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unemployableBA

Do you have to do articling and the bar right after graduation?

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I want to do law school in 2020 but I don't want to start working in the field immediately after I graduate, I want to travel and work for a few years before working as an actual lawyer. Does anyone know anything about this or have any advice? Is it practical not to do articling right away or can I do articling in another country for example? Is there a limit to how long you have to take the bar? Basically I want to be a lawyer but not in my early 20's

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I imagine it would be a bit of a pain in the ass to convince someone to hire you as an articling student 3 years removed from law school (meaning you're both rusty and not up to date on the latest law).

I echo the sentiment that it's more practical to do all that stuff before law school.

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18 minutes ago, McSweeney said:

I imagine it would be a bit of a pain in the ass to convince someone to hire you as an articling student 3 years removed from law school (meaning you're both rusty and not up to date on the latest law).

I echo the sentiment that it's more practical to do all that stuff before law school.

While agreeing, not everyone will have the money to travel before law school. Of course, if they have money to travel after graduation and before working as OP seems to anticipate, yeah, I guess they have money to spare!

Anecdotally, I knew multiple people who didn't immediately article (or clerk) after graduation, and from what they said, it made it much, much more difficult for them to find anything. I think I've read (but I am PT solo, pay more attention to opinions of people FT in firms) that lawyers with at least one year experience post-call find it much easier getting work (or changing areas of law) than calls with zero experience after articling.

No articling but US, when economic downturn meant one year far fewer hires of graduates, that year had permanently blighted careers.

 

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Yeah, this is what I was afraid of. I've been travelling and working abroad for the past year but my S.O . is going back to school in Canada for 2 years so I wanted to do law school at the same time and then continue travelling afterwards. Unfortunately law really doesn't seem like a career you can travel with so I thought I might do the schooling and then come back and article/ write the bar afterwards when I'm ready to stay in Canada. But I'm worried that's not going to be possible or that its going to make it incredibly difficult for me to find a job in my late 20's. Ugh. Thanks for all the responses!

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What if I did articling and the bar immediately after and then took a couple years off from the profession. Would that make finding a job a bit easier?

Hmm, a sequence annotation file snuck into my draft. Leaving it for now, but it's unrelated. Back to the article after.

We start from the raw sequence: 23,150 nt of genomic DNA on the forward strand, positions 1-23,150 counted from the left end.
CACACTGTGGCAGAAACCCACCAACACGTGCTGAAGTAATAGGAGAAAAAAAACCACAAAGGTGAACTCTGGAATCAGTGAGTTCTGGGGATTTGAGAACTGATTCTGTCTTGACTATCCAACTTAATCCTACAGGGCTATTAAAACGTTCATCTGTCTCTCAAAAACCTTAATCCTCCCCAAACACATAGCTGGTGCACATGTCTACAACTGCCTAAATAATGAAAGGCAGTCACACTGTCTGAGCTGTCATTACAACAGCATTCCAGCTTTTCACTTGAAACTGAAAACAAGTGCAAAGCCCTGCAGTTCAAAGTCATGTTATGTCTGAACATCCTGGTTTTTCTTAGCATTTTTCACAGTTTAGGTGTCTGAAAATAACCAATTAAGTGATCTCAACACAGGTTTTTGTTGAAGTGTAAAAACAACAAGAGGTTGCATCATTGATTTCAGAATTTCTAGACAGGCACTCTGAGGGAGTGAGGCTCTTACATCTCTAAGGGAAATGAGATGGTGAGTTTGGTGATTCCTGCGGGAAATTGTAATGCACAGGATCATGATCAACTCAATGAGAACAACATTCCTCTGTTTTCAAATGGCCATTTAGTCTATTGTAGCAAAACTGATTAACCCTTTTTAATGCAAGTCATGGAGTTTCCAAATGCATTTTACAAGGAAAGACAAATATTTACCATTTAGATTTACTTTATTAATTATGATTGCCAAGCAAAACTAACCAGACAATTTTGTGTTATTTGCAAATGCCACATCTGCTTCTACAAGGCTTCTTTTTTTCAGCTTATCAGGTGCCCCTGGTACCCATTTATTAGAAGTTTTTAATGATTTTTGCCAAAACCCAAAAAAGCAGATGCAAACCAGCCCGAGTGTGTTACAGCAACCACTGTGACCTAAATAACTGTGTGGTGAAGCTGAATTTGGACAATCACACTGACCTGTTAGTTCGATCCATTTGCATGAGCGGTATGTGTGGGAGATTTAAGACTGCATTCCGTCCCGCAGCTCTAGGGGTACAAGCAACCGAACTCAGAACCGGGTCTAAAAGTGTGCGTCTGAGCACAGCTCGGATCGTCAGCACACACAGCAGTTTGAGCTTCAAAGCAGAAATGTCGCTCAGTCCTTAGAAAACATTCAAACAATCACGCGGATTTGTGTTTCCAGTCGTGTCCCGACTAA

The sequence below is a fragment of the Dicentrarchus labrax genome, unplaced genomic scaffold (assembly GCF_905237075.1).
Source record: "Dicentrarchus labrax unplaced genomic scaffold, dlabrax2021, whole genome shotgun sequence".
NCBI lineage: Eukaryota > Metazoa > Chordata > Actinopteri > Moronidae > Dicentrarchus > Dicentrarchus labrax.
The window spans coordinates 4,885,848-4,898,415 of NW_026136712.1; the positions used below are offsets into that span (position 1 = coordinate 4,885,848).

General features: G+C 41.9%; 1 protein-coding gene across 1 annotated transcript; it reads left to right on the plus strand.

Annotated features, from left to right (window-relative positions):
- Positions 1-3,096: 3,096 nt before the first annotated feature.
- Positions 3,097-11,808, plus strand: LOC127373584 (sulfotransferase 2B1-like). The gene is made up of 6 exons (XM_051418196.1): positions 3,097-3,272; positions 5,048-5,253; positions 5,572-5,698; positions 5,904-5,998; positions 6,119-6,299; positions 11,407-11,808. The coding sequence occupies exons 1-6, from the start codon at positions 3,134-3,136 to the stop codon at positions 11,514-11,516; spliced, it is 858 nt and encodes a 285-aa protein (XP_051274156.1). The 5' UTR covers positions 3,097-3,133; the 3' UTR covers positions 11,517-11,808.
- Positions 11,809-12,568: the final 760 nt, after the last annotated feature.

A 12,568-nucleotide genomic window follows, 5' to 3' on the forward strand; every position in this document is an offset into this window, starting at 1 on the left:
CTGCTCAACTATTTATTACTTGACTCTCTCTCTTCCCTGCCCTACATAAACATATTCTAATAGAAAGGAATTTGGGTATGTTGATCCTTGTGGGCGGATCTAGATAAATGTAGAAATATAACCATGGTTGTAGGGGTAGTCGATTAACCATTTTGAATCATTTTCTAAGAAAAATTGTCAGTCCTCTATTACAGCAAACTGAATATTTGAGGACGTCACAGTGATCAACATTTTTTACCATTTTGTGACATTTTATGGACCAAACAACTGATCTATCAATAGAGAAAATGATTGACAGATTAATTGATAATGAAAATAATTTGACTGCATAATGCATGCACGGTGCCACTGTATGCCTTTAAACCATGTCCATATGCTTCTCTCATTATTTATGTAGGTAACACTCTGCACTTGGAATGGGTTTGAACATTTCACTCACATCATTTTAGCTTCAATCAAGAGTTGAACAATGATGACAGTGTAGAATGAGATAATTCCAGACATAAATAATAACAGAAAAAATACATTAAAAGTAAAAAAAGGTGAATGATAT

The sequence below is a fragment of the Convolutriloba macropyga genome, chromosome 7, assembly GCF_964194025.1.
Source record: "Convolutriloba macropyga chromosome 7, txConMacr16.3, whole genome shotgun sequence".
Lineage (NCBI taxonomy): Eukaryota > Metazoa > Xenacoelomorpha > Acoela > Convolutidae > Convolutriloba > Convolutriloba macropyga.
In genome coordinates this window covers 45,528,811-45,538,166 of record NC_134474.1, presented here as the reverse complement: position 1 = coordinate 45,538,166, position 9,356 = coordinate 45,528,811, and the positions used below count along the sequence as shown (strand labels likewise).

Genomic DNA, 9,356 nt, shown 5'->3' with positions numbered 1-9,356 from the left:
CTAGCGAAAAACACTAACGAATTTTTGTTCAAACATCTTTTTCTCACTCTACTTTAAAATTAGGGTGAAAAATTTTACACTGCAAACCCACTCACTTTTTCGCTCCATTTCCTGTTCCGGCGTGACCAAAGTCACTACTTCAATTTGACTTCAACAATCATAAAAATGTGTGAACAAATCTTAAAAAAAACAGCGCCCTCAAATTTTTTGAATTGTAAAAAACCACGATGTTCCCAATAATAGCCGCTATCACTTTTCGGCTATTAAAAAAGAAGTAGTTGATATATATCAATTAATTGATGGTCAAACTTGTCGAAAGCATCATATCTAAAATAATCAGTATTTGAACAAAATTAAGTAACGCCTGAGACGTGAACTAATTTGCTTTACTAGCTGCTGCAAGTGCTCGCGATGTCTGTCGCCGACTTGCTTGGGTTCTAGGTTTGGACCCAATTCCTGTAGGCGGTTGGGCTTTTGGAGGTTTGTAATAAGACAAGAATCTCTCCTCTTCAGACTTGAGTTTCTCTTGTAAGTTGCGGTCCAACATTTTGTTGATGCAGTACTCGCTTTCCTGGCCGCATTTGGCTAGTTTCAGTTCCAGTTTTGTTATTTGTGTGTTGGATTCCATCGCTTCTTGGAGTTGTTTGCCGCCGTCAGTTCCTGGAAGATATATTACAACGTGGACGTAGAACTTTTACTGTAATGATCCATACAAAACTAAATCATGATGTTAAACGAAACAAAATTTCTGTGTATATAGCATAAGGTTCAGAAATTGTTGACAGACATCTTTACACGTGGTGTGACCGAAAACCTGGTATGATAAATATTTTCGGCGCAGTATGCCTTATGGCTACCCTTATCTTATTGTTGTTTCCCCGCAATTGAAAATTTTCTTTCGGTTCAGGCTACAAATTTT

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34 minutes ago, unemployableBA said:

What if I did articling and the bar immediately after and then took a couple years off from the profession. Would that make finding a job a bit easier?

 

Law school involves an investment of $100,000 or more once you factor in opportunity costs. Why would you spend that kind of money until you are able to make use of it? Interest costs alone makes this a dumb idea. 

To answer your specific question, generally the market for lawyers is bad until 2-3 years experience post-call. While having articled might help a little bit, you are still going to be competing for relatively scarce jobs while simultaneously demonstrating a lack of commitment. Leaving the profession for a couple years whether immediately after law school or a year later to travel is going to cause significant harm to your career. 

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10 hours ago, unemployableBA said:

I want to do law school in 2020 but I don't want to start working in the field immediately after I graduate, I want to travel and work for a few years before working as an actual lawyer. Does anyone know anything about this or have any advice? Is it practical not to do articling right away or can I do articling in another country for example? Is there a limit to how long you have to take the bar? Basically I want to be a lawyer but not in my early 20's

 

One of the problems is the hiring process for articling students is almost entirely focused on students enrolled in law school.  Firms pretty much exclusively recruit at law schools.  First rounds of interviews can be done on campus.  Formal articling recruitment happens one year before your start date, and informally starts even earlier than that when hiring for summer jobs after first year law.